The Dalai Lama
At the moment, writing doesn't come easy to me. I feel like all I can do is going through the motions in order to keep up with the schedules of a first-grader, a kindergardener, and a baby. Add teething, some level of anxiety about going back to work in a little over a week, and a serious case of sleep-deprivation, and voilá, welcome to my world.
But this is not about me, this is about everyone out there. While I'm indulging in my personal life, sitting on my comfy couch with our healthy children, sleep in my warm bed with the only noises being my snoring husband and cranky baby, trying to figure out what to make for dinner to make everyone happy, there are so many more for whom my life is a dream, or a distant memory, of a life in safety, of a life with all necessities being met, of a life of listening to their children laughing and playing.
Right now, as refugees from all these places in the world where atrocities are committed against these people, they are not welcomed with open arms everywhere. These people, who had to live through and survived more then most of us can imagine are met in initial processing quarters that are unimaginable; sometimes so unimaginable that people rather go back to where they came from. Once they made it through the processing, which can take up to 3 months, they are distributed on to communities that are unprepared and unequipped to lodge hundreds or thousands of people. They are brought to places where they have to remain behind high fences topped with barbed wire, just to keep them safe from the mob outside, who doesn't want any of "these people" near their homes. They see facilities with horrible graffitis or burned-out houses that were meant to house them before a mob decided that the house should rather be burned down than house refugees. There are demonstrations with protesters claiming to protect the Christian West from the terrorists that are coming in waves to this beautiful country to corrupt it with their own culture.
But in this entirely hopeless situation, there are still bright beacons of compassion. A large, family-owned company providing - at their own cost and expense - an empty warehouse and equipping it with room dividers, bunk beds, and bathroom facilities within hours of hearing the news that a few hundred of refugees are headed towards a completely unprepared community. People are coming together to collect necessary provisions for the refugees, provide medical and language services, and toys for the little ones. They organize language classes for the adults and make-shift school for the children. And they come together to outnumber protesters 10 to 1 at their so-called Monday demonstrations, which, in and of themselves, are perversions without compare.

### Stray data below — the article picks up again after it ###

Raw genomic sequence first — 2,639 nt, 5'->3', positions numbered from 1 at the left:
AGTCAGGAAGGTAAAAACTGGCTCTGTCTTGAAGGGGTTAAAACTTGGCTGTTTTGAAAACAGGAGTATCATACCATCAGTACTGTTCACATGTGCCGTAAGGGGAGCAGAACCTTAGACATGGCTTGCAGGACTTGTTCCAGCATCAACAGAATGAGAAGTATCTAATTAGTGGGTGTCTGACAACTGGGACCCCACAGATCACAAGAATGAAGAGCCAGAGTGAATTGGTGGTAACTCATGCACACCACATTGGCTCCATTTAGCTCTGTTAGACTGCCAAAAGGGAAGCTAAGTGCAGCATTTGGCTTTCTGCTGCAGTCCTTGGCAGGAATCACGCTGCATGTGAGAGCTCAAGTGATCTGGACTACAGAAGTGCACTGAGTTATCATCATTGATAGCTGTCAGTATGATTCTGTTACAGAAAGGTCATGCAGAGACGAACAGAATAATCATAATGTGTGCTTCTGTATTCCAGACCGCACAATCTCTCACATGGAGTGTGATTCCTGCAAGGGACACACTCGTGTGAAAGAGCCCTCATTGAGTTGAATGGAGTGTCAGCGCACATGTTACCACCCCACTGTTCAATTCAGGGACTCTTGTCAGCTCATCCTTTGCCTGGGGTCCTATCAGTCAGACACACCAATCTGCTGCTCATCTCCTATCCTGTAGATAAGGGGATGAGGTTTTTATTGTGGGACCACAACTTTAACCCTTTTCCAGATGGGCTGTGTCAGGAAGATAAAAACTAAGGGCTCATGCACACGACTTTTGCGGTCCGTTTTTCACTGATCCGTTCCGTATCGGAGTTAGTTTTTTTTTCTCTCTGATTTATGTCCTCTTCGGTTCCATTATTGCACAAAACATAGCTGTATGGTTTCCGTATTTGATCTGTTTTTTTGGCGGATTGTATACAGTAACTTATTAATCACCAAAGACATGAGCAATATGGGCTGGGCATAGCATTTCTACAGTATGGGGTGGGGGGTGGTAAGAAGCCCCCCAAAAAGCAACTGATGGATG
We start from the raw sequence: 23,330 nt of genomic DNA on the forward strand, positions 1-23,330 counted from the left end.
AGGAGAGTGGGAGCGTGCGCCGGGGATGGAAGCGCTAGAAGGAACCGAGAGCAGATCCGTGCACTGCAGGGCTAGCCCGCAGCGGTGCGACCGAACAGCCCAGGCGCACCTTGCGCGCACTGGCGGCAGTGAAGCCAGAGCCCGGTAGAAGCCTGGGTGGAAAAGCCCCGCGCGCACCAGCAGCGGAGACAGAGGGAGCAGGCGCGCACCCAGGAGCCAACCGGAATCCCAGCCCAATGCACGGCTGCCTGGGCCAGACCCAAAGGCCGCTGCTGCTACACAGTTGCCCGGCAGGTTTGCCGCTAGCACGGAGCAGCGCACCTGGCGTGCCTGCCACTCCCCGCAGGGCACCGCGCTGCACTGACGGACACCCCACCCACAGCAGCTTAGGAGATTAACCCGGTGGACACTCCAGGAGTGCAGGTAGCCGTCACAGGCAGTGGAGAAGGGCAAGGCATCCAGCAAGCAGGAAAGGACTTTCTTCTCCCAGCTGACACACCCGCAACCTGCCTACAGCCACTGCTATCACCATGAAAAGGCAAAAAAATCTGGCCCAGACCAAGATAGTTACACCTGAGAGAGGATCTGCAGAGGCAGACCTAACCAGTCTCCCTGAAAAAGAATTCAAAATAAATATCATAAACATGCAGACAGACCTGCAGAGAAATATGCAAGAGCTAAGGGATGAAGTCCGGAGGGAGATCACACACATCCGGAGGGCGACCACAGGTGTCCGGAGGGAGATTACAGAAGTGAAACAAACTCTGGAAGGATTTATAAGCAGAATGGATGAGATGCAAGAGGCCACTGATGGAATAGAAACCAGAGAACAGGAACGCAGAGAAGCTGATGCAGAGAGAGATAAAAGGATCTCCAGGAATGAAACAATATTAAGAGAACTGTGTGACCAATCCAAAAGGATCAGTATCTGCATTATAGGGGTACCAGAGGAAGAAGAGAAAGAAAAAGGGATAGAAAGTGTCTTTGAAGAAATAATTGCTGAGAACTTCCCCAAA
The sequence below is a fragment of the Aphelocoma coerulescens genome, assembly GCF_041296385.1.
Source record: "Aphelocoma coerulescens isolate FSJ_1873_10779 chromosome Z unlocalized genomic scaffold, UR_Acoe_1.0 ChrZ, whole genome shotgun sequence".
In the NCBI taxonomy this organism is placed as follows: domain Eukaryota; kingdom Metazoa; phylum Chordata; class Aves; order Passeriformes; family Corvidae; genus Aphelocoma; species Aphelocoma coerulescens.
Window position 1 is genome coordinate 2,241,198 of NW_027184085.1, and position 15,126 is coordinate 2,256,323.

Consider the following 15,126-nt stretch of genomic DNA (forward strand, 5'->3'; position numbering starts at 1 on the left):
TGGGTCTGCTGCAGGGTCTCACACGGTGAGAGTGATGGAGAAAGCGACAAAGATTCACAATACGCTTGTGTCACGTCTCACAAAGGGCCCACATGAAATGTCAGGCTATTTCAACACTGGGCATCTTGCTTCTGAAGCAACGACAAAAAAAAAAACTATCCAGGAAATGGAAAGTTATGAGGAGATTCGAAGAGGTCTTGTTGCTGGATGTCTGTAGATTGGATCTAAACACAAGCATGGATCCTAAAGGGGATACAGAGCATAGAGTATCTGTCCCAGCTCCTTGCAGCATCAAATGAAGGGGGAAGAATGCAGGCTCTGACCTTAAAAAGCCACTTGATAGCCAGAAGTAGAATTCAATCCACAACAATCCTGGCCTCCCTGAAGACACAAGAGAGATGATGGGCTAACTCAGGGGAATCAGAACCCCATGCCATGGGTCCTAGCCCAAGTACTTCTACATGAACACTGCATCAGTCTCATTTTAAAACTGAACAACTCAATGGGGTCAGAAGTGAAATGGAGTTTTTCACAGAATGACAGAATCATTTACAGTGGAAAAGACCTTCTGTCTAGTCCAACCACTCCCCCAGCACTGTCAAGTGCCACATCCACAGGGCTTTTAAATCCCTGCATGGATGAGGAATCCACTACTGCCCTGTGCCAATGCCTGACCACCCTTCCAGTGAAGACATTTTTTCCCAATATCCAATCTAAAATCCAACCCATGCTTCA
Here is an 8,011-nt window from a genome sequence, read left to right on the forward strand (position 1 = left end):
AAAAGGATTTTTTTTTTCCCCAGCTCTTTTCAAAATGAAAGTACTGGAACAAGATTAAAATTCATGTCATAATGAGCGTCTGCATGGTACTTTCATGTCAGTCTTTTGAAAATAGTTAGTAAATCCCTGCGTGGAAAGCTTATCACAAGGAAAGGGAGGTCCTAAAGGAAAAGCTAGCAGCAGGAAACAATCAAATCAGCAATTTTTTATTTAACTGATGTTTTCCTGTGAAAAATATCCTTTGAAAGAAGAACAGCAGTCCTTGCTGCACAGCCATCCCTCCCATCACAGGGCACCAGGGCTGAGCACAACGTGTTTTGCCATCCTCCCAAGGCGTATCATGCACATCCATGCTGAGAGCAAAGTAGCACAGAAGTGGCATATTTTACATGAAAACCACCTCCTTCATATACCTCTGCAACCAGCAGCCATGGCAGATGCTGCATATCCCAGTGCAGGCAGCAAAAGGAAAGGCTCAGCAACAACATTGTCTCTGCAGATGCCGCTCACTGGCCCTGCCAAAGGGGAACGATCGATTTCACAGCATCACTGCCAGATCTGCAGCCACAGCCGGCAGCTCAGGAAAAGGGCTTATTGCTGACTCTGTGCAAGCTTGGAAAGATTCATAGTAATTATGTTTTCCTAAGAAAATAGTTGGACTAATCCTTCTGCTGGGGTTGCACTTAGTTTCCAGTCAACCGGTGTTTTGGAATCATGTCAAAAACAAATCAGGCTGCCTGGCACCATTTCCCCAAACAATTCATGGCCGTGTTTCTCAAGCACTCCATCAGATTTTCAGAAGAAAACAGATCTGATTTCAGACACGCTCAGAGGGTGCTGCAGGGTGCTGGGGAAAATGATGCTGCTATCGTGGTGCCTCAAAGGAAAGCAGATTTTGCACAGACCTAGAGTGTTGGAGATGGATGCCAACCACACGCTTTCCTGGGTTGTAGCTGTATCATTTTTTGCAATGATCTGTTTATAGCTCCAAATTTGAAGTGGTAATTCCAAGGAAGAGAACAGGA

These individual small and large acts of compassion are what makes this world a better place. A place I want to leave for our children. A while ago, Lily asked me why people in this world were starving while there is so much food in our supermarkets. I told her that there aren't stores like that everywhere in the world, and that in some places, there's no food growing, there was war, and no food available in the stores that still remained, if there were any to begin with. She wondered, with the compassion of a child, why we in the rich countries did not simply share our food with the people in the poor countries to ensure that everyone had food. It was hard for me to explain to her why it wasn't this easy, even though it could be, but I also encouraged her to grow up, to keep her compassion, and to be a change every step on the way. I am thankful to have compassionate children who do their little part to be a change as they can. And I am thankful that they let me learn from them every day to be a more compassionate person myself.